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Brenckle's Organic Featured!

Posted 11/15/2014 11:51am by Jennifer.

We've been featured in the latest issue of InSeneca Valley Magazine!  Here's a copy for you to learn more about us and why we do what we do!

Farming with Purpose

by Pamela Palongue


Farming is a lifestyle choice as much as it is an occupation. It’s usually not about making tons of money, but more about the satisfaction of watching something grow and having people appreciate your work, knowing that they are getting really great, quality food that is essential to life and health.


The Brenckle family has been committed to that purpose for five generations now. Fred Brenckle planted his first crop on Glen Eden Road in 1949, according to grandson Christian (Chris) Brenckle.


“He was a typical truck farmer, growing kale, mustard greens, turnips, beets, radishes and lots of tomatoes,” explains Chris. The elder Brenckle planted somewhere between 10,000 and 15,000 tomato plants – an incredible amount considering that the equipment he used to produce his crops was very basic compared to today’s complex line of farm implements.


The farm later passed to Fred’s son Tom, who was the youngest of nine children. As the children moved away and there was less help in running the farm, more sweet corn was grown and less labor intensive crops.


In the 1970s, the farm took the shape of a commodity farm, growing more grains, along with the corn.

In the 1980s, the Brenckles’ farm entered the wholesale flower market, supplying mums, tulips and other products.

Chris, 38, works with his wife Jennifer, his father, Tom, and several other family members who pitch in to help in busier times in running the farm. Initially, Chris and Jennifer were both working fulltime day jobs and working at the farm in the evenings and on weekends. At a certain point, they made the difficult decision to quit their day jobs and commit themselves to farming full time.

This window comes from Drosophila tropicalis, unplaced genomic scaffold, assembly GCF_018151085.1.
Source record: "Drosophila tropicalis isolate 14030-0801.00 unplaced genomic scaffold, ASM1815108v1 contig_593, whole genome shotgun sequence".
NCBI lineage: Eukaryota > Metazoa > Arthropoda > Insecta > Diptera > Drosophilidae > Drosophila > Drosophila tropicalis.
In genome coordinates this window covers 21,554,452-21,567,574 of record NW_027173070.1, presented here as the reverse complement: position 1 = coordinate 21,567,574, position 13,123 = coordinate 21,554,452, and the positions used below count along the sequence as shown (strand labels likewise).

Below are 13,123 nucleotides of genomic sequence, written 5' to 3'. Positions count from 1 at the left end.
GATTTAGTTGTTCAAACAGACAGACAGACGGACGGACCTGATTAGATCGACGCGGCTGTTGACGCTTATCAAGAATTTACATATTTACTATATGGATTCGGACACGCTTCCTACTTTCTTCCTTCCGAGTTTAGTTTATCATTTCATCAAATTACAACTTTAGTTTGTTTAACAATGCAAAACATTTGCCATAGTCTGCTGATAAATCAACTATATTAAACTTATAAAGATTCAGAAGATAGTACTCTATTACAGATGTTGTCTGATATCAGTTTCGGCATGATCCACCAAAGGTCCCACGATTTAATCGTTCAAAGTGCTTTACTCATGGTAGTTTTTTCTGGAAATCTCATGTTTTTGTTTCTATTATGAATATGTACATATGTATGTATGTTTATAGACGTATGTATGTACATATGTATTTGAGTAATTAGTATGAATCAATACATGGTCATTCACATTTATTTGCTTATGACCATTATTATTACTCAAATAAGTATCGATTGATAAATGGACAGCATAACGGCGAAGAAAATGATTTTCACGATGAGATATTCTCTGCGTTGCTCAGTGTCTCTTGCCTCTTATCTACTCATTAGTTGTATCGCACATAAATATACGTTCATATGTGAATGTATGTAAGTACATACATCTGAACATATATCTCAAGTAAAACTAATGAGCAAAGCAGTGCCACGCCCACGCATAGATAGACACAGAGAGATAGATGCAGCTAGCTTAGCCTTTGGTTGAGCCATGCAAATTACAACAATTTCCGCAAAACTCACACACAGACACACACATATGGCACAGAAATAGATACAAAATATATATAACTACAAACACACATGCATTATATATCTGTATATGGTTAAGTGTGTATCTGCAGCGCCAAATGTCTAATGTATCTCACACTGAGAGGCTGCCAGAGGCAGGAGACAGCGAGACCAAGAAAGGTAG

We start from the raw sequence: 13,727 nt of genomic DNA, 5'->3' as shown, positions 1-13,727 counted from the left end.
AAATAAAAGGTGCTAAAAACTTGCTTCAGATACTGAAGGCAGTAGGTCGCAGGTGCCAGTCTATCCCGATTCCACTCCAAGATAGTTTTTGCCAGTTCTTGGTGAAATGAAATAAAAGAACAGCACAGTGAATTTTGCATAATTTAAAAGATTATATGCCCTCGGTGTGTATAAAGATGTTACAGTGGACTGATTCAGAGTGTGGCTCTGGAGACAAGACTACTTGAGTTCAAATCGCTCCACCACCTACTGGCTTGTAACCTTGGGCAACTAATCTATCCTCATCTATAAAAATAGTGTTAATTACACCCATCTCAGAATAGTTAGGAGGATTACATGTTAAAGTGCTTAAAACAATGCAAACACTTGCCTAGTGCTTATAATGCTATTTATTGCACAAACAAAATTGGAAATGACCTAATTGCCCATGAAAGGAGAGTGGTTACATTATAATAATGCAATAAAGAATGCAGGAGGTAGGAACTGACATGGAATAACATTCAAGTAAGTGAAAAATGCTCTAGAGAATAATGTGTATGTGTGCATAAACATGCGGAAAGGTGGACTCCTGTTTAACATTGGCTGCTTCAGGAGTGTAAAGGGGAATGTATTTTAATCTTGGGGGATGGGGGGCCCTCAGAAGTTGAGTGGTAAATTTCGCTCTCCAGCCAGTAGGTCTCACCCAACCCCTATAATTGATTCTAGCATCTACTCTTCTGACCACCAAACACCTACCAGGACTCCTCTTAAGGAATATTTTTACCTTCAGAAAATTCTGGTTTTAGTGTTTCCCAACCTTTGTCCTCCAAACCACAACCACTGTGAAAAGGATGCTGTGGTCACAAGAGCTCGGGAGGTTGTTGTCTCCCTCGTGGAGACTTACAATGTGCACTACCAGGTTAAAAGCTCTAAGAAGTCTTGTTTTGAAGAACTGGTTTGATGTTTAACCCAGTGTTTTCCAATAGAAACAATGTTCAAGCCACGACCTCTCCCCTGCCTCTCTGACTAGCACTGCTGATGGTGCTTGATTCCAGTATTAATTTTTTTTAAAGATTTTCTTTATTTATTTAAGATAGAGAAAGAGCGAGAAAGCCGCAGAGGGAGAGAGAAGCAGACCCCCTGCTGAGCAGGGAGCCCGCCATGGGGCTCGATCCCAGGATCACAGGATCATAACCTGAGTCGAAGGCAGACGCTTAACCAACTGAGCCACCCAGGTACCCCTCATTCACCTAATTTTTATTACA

“It’s not a family farm without the family,” says Chris. “We just didn’t want to let the Brenckles’ Family Farm blow away with the dust. We wanted to preserve it. We like feeding people.”

One of the latest changes to the farm is the commitment to growing organic crops.


“We’ve never really been chemically dependent,” laughs Chris, “so we were never really that far away from being organic.” But about eight years ago, the farm made its first official foray into the world of organic farming when a neighboring farmer wanted to plant some organic crops on their land.


“We saw the difference that being organic made at the market. It set us apart,” explains Chris. “The most daunting aspect of becoming a certified organic grower is the paperwork.” Four years ago, the hurdle was overcome when the farm made it official with an organic certification which facilitated a name change to Brenckle’s Organic Farm and Greenhouse.


Though the farm has lived through many different kinds of farming and the fickle ups and downs of the commodities market, it has always been a Brenckle family endeavor. The faces are both young and old as the knowledge of how to grow things passes down through the family bloodline.


Chris, who is one of seven children, counts himself blessed to have been raised by good and honest people. “My father, Tom, has got to be the single hardest-working person I know. He’s a strong guy,” says Chris. “His reputation as a great grower is well-known and he prides himself in the quality of his work.”


There’s reason to be hopeful that the Brenckles’ Organic Farm will be continuing for another generation with Chris’ children, Josie, 8, and Charlie, 6.



“My daughter is more into the public relations side of things,” laughs Chris. “She likes to wait on the customers... My son Charlie has been attracted to farming since he was able to hold a hoe. He likes the field work.”


His son also insists on having a garden at their home in town. Chris says that both of his children love the farm life. “They enjoy seeing things grow. My wife and I both stress what really good food is and they both show an interest,” adds Chris.



One of the most important things that Chris has learned from his father, Tom, is that in a business where you reap what you sow, your friends and neighbors are always there for you if you treat them right. Chris says, “No matter how challenging it can be, you will no doubt have a friend or neighbor who will be there, as long as you’re an honest, hardworking person.” â� 


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